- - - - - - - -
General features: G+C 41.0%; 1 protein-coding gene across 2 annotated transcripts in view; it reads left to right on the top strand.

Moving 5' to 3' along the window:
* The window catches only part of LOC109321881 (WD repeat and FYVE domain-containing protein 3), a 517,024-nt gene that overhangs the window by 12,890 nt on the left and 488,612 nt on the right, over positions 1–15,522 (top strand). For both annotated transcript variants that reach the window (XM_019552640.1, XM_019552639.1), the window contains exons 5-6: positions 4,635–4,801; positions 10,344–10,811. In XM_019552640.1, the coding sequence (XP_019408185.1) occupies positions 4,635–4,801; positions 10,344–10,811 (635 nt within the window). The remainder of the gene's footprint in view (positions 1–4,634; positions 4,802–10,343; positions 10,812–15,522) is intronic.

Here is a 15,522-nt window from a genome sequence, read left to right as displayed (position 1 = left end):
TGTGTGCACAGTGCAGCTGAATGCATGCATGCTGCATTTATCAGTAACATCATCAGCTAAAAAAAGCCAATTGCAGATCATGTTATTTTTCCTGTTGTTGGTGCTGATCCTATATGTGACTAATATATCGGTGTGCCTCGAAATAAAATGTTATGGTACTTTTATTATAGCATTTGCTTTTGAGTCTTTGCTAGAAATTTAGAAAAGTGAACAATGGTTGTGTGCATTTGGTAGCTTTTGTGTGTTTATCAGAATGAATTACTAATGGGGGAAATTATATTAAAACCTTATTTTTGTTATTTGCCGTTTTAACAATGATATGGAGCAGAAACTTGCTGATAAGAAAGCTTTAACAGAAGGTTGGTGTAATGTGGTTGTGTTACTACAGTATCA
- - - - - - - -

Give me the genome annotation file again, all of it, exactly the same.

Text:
General features: G+C 41.0%; 1 protein-coding gene across 2 annotated transcripts in view; it reads left to right on the top strand.

Moving 5' to 3' along the window:
* The window catches only part of LOC109321881 (WD repeat and FYVE domain-containing protein 3), a 517,024-nt gene that overhangs the window by 12,890 nt on the left and 488,612 nt on the right, over positions 1–15,522 (top strand). For both annotated transcript variants that reach the window (XM_019552640.1, XM_019552639.1), the window contains exons 5-6: positions 4,635–4,801; positions 10,344–10,811. In XM_019552640.1, the coding sequence (XP_019408185.1) occupies positions 4,635–4,801; positions 10,344–10,811 (635 nt within the window). The remainder of the gene's footprint in view (positions 1–4,634; positions 4,802–10,343; positions 10,812–15,522) is intronic.

Here is a 15,522-nt window from a genome sequence, read left to right as displayed (position 1 = left end):
TGTGTGCACAGTGCAGCTGAATGCATGCATGCTGCATTTATCAGTAACATCATCAGCTAAAAAAAGCCAATTGCAGATCATGTTATTTTTCCTGTTGTTGGTGCTGATCCTATATGTGACTAATATATCGGTGTGCCTCGAAATAAAATGTTATGGTACTTTTATTATAGCATTTGCTTTTGAGTCTTTGCTAGAAATTTAGAAAAGTGAACAATGGTTGTGTGCATTTGGTAGCTTTTGTGTGTTTATCAGAATGAATTACTAATGGGGGAAATTATATTAAAACCTTATTTTTGTTATTTGCCGTTTTAACAATGATATGGAGCAGAAACTTGCTGATAAGAAAGCTTTAACAGAAGGTTGGTGTAATGTGGTTGTGTTACTACAGTATCA